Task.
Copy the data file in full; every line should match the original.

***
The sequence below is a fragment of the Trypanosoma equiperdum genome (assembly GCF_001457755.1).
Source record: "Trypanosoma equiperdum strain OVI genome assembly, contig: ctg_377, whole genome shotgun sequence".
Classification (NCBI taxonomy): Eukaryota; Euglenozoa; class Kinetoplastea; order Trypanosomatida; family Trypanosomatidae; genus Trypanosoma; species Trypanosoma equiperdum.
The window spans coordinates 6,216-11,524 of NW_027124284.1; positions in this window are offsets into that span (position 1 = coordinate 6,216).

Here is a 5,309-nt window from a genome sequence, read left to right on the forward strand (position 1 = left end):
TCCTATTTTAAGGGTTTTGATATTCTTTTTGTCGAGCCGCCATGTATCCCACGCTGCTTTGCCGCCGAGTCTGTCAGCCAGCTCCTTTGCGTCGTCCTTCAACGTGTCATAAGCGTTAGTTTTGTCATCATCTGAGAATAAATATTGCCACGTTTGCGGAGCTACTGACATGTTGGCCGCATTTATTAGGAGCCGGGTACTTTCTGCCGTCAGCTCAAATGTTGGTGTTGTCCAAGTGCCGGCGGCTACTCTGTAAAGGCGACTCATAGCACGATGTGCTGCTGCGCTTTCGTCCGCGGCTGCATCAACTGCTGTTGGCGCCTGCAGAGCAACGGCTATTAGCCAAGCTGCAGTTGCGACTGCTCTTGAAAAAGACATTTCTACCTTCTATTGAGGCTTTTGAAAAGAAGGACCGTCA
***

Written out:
The sequence below is a fragment of the Trypanosoma equiperdum genome (assembly GCF_001457755.1).
Source record: "Trypanosoma equiperdum strain OVI genome assembly, contig: ctg_377, whole genome shotgun sequence".
Classification (NCBI taxonomy): Eukaryota; Euglenozoa; class Kinetoplastea; order Trypanosomatida; family Trypanosomatidae; genus Trypanosoma; species Trypanosoma equiperdum.
The window spans coordinates 6,216-11,524 of NW_027124284.1; positions in this window are offsets into that span (position 1 = coordinate 6,216).

Here is a 5,309-nt window from a genome sequence, read left to right on the forward strand (position 1 = left end):
TCCTATTTTAAGGGTTTTGATATTCTTTTTGTCGAGCCGCCATGTATCCCACGCTGCTTTGCCGCCGAGTCTGTCAGCCAGCTCCTTTGCGTCGTCCTTCAACGTGTCATAAGCGTTAGTTTTGTCATCATCTGAGAATAAATATTGCCACGTTTGCGGAGCTACTGACATGTTGGCCGCATTTATTAGGAGCCGGGTACTTTCTGCCGTCAGCTCAAATGTTGGTGTTGTCCAAGTGCCGGCGGCTACTCTGTAAAGGCGACTCATAGCACGATGTGCTGCTGCGCTTTCGTCCGCGGCTGCATCAACTGCTGTTGGCGCCTGCAGAGCAACGGCTATTAGCCAAGCTGCAGTTGCGACTGCTCTTGAAAAAGACATTTCTACCTTCTATTGAGGCTTTTGAAAAGAAGGACCGTCA